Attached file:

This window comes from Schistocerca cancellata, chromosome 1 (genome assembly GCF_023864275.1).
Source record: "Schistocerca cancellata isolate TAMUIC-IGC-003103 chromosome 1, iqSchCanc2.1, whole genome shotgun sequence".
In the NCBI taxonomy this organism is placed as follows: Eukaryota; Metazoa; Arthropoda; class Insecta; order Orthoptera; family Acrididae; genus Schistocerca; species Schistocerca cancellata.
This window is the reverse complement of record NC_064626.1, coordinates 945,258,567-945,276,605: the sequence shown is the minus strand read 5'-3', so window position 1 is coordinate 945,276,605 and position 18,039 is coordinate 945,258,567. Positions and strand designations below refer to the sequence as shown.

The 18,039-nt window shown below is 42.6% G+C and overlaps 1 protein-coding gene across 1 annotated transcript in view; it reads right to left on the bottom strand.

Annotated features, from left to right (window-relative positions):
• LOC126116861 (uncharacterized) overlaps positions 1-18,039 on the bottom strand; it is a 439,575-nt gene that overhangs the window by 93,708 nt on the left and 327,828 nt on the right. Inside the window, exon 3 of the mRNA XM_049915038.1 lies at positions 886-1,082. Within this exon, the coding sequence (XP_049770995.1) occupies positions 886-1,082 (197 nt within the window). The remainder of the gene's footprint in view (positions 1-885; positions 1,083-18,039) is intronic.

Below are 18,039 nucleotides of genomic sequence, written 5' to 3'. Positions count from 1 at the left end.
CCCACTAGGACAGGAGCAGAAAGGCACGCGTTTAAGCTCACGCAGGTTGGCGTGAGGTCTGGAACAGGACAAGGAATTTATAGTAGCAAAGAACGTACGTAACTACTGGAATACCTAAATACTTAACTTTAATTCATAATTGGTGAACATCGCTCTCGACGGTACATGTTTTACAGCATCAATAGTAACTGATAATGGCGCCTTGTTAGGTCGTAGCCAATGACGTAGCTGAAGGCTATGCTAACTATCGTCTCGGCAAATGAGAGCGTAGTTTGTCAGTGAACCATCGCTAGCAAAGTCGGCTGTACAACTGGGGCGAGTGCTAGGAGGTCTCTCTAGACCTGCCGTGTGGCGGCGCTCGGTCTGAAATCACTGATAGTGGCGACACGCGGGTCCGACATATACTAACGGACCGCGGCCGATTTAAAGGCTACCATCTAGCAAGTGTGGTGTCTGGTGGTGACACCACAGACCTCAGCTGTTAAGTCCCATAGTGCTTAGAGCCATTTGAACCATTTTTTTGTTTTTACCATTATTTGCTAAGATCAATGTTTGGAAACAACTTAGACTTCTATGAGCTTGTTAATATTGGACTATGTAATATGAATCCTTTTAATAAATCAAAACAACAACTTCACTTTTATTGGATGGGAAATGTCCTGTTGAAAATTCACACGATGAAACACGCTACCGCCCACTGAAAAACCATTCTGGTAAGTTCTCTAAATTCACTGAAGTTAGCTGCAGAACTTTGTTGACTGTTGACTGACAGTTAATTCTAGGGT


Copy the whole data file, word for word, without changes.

This window comes from Schistocerca cancellata, chromosome 1 (genome assembly GCF_023864275.1).
Source record: "Schistocerca cancellata isolate TAMUIC-IGC-003103 chromosome 1, iqSchCanc2.1, whole genome shotgun sequence".
In the NCBI taxonomy this organism is placed as follows: Eukaryota; Metazoa; Arthropoda; class Insecta; order Orthoptera; family Acrididae; genus Schistocerca; species Schistocerca cancellata.
This window is the reverse complement of record NC_064626.1, coordinates 945,258,567-945,276,605: the sequence shown is the minus strand read 5'-3', so window position 1 is coordinate 945,276,605 and position 18,039 is coordinate 945,258,567. Positions and strand designations below refer to the sequence as shown.

The 18,039-nt window shown below is 42.6% G+C and overlaps 1 protein-coding gene across 1 annotated transcript in view; it reads right to left on the bottom strand.

Annotated features, from left to right (window-relative positions):
• LOC126116861 (uncharacterized) overlaps positions 1-18,039 on the bottom strand; it is a 439,575-nt gene that overhangs the window by 93,708 nt on the left and 327,828 nt on the right. Inside the window, exon 3 of the mRNA XM_049915038.1 lies at positions 886-1,082. Within this exon, the coding sequence (XP_049770995.1) occupies positions 886-1,082 (197 nt within the window). The remainder of the gene's footprint in view (positions 1-885; positions 1,083-18,039) is intronic.

Below are 18,039 nucleotides of genomic sequence, written 5' to 3'. Positions count from 1 at the left end.
CCCACTAGGACAGGAGCAGAAAGGCACGCGTTTAAGCTCACGCAGGTTGGCGTGAGGTCTGGAACAGGACAAGGAATTTATAGTAGCAAAGAACGTACGTAACTACTGGAATACCTAAATACTTAACTTTAATTCATAATTGGTGAACATCGCTCTCGACGGTACATGTTTTACAGCATCAATAGTAACTGATAATGGCGCCTTGTTAGGTCGTAGCCAATGACGTAGCTGAAGGCTATGCTAACTATCGTCTCGGCAAATGAGAGCGTAGTTTGTCAGTGAACCATCGCTAGCAAAGTCGGCTGTACAACTGGGGCGAGTGCTAGGAGGTCTCTCTAGACCTGCCGTGTGGCGGCGCTCGGTCTGAAATCACTGATAGTGGCGACACGCGGGTCCGACATATACTAACGGACCGCGGCCGATTTAAAGGCTACCATCTAGCAAGTGTGGTGTCTGGTGGTGACACCACAGACCTCAGCTGTTAAGTCCCATAGTGCTTAGAGCCATTTGAACCATTTTTTTGTTTTTACCATTATTTGCTAAGATCAATGTTTGGAAACAACTTAGACTTCTATGAGCTTGTTAATATTGGACTATGTAATATGAATCCTTTTAATAAATCAAAACAACAACTTCACTTTTATTGGATGGGAAATGTCCTGTTGAAAATTCACACGATGAAACACGCTACCGCCCACTGAAAAACCATTCTGGTAAGTTCTCTAAATTCACTGAAGTTAGCTGCAGAACTTTGTTGACTGTTGACTGACAGTTAATTCTAGGGT